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TitleGreat Slave TRACS - transportation risk in the Arctic to climatic sensitivity
AuthorWolfe, S A; Fraser, R; Kokelj, S V
Source39th Annual Yellowknife Geoscience Forum, abstracts of talks and posters; by Fischer, B J; Watson, D M; Northwest Territories Geoscience Office, Yellowknife Geoscience Forum Abstracts Volume vol. 2011, 2011 p. 124
Alt SeriesEarth Sciences Sector, Contribution Series 20110262
Meeting2011 Yellowknife Geoscience Forum; Yelloknife; CA; November 15-17, 2011
Mediapaper; on-line; digital
File formatpdf
ProvinceNorthwest Territories
AreaGreat Slave Lake
Subjectssurficial geology/geomorphology; environmental geology; engineering geology; glacial deposits; glacial features; glacial landforms; permafrost; terrain sensitivity; terrain types; terrain management; mapping techniques; computer mapping; remote sensing
ProgramProgram Management - Climate Change Science, Climate Change Geoscience
LinksOnline - En ligne
AbstractGreat Slave - TRACS (Transportation Risk in the Arctic to Climate Sensitivity) is a collaborative project established to reduce the costs and risk of transportation infrastructure in the resource-rich area of the Northwest Territories, north of Yellowknife. Ground transportation infrastructure is critical to northern development. Economic development in the North is largely centred on mineral resources in the Slave Geological Province, north of Yellowknife, NWT. Ground transportation to the south requires all-weather road access across discontinuous permafrost terrain and winter-road access primarily across frozen lakes. Climate warming in the region poses risks to existing road and highway road infrastructure and requires adaptation measures to find alternatives to increasingly unreliable ice-roads.
Despite the mineral-rich nature of this region, surficial sediment maps, knowledge of permafrost, land cover, and geotechnical conditions are still rudimentary. This lack of basic geoscience information hinders the understanding of present and future terrain risks to roads, airports and other infrastructure which are vital to northern development. Through TRACS, federal, territorial, industry and academic collaborators will provide the geoscientific expertise to reduce risks and aid in adaptation solutions for land-based transportation infrastructure. This project aims to develop a geoscientific approach for terrain-climatic risk mapping to aid in maintenance and remediation of existing road infrastructure and land-based options to the present winter road corridor.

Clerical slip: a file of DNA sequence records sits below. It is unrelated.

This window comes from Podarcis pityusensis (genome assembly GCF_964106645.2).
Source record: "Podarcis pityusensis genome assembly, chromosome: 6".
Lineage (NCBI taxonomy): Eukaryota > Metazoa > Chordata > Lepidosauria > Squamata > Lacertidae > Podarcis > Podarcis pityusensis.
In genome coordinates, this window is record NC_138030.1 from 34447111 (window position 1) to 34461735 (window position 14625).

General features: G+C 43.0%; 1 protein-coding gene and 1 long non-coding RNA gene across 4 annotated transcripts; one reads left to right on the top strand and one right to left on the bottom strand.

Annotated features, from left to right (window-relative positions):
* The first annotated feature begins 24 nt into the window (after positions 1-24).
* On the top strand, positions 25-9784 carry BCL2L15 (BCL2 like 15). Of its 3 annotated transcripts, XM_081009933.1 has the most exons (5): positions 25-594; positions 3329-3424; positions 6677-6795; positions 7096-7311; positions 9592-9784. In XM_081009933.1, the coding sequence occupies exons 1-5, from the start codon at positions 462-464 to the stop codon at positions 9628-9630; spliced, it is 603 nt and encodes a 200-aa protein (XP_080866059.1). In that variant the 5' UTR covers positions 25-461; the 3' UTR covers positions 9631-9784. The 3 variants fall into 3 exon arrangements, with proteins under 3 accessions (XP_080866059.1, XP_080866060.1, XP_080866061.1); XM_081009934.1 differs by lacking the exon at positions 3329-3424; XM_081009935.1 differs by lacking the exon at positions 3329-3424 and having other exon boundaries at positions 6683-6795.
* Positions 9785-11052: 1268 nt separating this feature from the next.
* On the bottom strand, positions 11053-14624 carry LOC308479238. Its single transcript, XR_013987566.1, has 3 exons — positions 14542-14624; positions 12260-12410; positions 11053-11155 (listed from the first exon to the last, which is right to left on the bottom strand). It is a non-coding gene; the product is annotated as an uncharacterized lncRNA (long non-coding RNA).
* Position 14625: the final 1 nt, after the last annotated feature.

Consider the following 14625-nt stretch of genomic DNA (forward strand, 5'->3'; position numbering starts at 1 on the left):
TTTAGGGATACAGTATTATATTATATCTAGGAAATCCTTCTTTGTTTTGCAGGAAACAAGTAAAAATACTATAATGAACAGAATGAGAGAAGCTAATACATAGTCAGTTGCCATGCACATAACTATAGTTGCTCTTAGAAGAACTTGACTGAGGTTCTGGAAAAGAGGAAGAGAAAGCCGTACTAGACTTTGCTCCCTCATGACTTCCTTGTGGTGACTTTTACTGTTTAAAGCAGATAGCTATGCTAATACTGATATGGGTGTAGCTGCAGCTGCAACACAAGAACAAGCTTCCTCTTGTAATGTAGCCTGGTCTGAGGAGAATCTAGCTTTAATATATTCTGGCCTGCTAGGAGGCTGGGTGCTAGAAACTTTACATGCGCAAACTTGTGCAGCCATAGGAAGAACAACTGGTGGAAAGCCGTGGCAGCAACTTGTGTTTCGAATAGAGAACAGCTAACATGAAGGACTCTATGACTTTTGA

Four main activities represent the focus of TRACS over the next five years. These include a surficial geological context for terrain stability in the Great Slave region; land cover and change mapping for permafrost terrain conditions; permafrost sensitivity analysis to complex thermal and hydrological changes via modeling and field investigations; and risk assessments of highway infrastructure and proposed transportation corridors.
These activities require a range of geoscience data integration, including remote predictive mapping of surficial sediments and predictive ecological mapping using Landsat 7 and SPOT 5 satellite imagery; subsidence and lake ice mapping using RADARSAT-2; and detailed terrain mapping and using LiDAR and related optical imagery. These mapping initiatives are supported by field validations, geophysical surveys and measurements of permafrost geothermal and geotechnical characteristics to provide geoscience information needed for adaptation planning.